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The most famous transposition to the screen, one that threw up an image still instantly familiar to most people eighty years after it was made, came in 1931, when Universal Studios wanted an appropriate property to follow up a smash hit, Tod Browning’s Dracula. As with that success, they chose an intermediary work, Peggy Webling’s theatrical adaptation, and hired a director who had proven himself gifted at traversing the gap between stage and screen, James Whale. Whale had come to Hollywood to adapt R.C. Sheriff’s play about the fatalism of World War I aviators Journey’s End for the movies. That film’s substantial success made Whale a major director, and he followed it up with the wartime melodrama Waterloo Road (1931). Dracula had suddenly made gothic horror popular after years when, in spite of the genre’s popularity in Europe, both Broadway and Hollywood had largely preferred jokey horrors like the semi-satirical The Cat and the Canary (1928): several years of the Depression and the harsh mood attendant in the early ‘30s had suddenly transformed the zeitgeist. With Frankenstein Whale, in spite of his comparative newness to the medium, fashioned a far more powerful work of cinema than Browning had managed, a dark fairy-tale painted in shades of grey and dusty light. Whale cast his Journey’s End star Colin Clive as the monomaniacal scientist, rechristened Henry rather than the novel’s Victor, and cast a relatively unknown English actor as his creation: the one-time William Pratt, who had rechristened himself Boris Karloff for an aura of the exotic and the sinister. Continue Reading »

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Aspiring artist Danny Juliano with renowned author/illustrator Raul Colon at Brroklyn Book Festival.

by Sam Juliano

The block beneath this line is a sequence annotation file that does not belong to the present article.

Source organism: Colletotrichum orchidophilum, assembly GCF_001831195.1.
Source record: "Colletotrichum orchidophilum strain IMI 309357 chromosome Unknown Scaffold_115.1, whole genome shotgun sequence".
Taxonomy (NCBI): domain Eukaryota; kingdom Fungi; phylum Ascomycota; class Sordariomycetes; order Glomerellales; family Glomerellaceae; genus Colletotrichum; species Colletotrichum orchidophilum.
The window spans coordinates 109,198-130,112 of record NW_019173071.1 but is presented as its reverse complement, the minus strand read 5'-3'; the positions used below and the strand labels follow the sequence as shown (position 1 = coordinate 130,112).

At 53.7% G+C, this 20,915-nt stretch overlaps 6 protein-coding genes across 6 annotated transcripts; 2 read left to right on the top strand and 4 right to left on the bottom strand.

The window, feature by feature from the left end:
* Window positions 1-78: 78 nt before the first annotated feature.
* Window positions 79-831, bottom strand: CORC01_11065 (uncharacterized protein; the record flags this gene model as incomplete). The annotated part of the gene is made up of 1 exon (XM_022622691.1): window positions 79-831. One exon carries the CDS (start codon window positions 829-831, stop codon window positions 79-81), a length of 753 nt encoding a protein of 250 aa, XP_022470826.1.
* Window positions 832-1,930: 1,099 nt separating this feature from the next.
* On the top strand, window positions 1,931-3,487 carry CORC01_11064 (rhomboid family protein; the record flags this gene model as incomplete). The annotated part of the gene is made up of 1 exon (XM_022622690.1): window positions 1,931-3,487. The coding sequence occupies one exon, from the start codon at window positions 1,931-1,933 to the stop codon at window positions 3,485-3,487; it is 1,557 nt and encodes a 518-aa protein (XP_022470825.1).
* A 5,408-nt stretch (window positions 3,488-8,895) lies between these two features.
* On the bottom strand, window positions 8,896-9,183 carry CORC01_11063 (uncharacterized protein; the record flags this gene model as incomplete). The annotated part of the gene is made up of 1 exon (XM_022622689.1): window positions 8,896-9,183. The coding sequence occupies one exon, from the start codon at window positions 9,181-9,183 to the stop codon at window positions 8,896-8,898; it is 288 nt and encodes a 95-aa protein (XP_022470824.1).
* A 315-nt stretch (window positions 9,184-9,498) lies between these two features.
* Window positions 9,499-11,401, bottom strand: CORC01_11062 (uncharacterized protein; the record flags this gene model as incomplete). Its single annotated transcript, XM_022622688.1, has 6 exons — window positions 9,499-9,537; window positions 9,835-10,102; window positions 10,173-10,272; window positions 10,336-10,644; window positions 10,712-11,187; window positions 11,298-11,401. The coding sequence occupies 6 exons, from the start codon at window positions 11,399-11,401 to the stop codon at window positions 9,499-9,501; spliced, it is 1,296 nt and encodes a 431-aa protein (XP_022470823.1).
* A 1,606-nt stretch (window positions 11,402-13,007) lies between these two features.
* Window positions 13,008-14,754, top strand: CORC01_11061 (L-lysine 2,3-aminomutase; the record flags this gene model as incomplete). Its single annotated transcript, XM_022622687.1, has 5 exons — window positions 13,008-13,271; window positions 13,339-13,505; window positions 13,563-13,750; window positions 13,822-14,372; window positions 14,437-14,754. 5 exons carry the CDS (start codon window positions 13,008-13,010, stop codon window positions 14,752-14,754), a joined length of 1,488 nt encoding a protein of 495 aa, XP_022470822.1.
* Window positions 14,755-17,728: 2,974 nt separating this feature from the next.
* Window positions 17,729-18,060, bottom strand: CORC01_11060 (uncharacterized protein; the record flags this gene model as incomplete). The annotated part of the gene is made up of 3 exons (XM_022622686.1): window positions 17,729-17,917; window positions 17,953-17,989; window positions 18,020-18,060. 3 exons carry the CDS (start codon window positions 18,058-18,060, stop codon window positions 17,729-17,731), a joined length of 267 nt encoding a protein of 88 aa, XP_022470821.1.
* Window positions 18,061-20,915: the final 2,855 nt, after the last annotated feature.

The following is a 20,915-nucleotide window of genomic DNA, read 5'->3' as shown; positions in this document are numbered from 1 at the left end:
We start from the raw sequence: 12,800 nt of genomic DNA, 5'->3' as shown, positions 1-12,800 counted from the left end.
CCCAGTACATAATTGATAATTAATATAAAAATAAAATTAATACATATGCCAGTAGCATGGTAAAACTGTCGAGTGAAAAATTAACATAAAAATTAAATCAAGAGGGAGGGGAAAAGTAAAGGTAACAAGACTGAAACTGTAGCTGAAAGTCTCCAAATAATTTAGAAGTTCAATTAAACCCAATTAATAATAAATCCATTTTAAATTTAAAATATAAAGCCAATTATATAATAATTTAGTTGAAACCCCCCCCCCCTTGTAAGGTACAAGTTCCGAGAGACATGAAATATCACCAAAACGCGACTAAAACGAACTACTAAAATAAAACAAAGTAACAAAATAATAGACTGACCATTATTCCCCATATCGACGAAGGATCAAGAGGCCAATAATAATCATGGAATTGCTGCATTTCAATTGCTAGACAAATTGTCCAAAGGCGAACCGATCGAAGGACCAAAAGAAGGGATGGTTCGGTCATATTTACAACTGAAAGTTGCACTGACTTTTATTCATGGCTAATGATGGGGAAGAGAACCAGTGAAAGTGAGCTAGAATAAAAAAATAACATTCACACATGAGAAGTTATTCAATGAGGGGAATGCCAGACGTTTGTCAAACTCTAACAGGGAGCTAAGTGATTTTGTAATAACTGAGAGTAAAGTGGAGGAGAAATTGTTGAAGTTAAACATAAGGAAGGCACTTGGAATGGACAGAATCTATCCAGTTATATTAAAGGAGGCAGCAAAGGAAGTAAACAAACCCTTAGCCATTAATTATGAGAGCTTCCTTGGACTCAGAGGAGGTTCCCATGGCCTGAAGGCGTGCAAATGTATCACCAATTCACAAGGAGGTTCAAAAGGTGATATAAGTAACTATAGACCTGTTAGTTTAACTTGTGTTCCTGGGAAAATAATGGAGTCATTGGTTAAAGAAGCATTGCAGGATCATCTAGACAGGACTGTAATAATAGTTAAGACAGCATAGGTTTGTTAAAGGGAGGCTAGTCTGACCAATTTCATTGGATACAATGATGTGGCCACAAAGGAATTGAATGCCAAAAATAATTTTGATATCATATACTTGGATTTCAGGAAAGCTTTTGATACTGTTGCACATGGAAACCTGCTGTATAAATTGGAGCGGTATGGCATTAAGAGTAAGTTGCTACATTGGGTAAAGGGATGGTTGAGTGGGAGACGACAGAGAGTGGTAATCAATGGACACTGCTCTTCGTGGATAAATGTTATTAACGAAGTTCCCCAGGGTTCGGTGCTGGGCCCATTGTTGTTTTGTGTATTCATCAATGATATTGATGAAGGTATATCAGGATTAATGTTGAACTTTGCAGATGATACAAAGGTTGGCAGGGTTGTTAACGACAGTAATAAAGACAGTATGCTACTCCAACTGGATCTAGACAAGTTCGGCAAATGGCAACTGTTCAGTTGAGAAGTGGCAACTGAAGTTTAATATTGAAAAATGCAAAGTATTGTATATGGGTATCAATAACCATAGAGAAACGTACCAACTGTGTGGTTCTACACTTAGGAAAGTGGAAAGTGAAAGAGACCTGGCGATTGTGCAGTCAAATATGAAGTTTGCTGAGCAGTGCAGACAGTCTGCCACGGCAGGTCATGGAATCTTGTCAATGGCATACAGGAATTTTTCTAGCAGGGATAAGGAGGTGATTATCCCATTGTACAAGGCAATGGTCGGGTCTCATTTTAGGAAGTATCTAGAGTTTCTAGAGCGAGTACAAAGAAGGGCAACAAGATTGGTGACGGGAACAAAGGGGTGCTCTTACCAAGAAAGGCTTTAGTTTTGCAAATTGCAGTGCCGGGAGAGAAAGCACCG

The heartbreak of the last few weeks has taken on a surreal temperament, though there remains an aching pain that is all-too-real.  Yet we must rally and stay the course, as our colleague’s final wishes have made it clear that he wants all his friends and associates to keep that cinematic candle burning at all times.  For some, including the site’s new co-administrator Jamie Uhler, watching and reading stuff is a form of panacea, and the best way to combat the extreme grief many of us are feeling right now.  (To be sure Jamie has his own site, and is busy with more than one project at the current time, but he was exceedingly close to Allan and comes as close to the “yang” role Allan played here for over eight years).  Allan would have wanted this in keeping with his own “telling it like it is” sensibilities and I welcome the move with open arms and fully understand Jamie’s involvement in whatever capacity he is able to negotiate is fully contingent on the demands of his own ventures.  As always my esteemed colleague and very dear friend  Jim Clark remains a twice-a-month contributor, and the various projects that are being contemplated will be deliberated on with some of the other main players including Bob Clark, whose role has been heightened over the past months.  Similarly, it is expected Joel Bocko and Maurizio Roca will be part of this new allignment, but again, everyone is busy on their own fronts understandably.  As always, Tony d’Ambra remains an invaluable advisor, designer, writer and exceedingly close friend whose expertise and friendship has fueled this place from the very start.  The Caldecott Medal Contender series will again be staged at the site, beginning in late October, with a few reviews a week.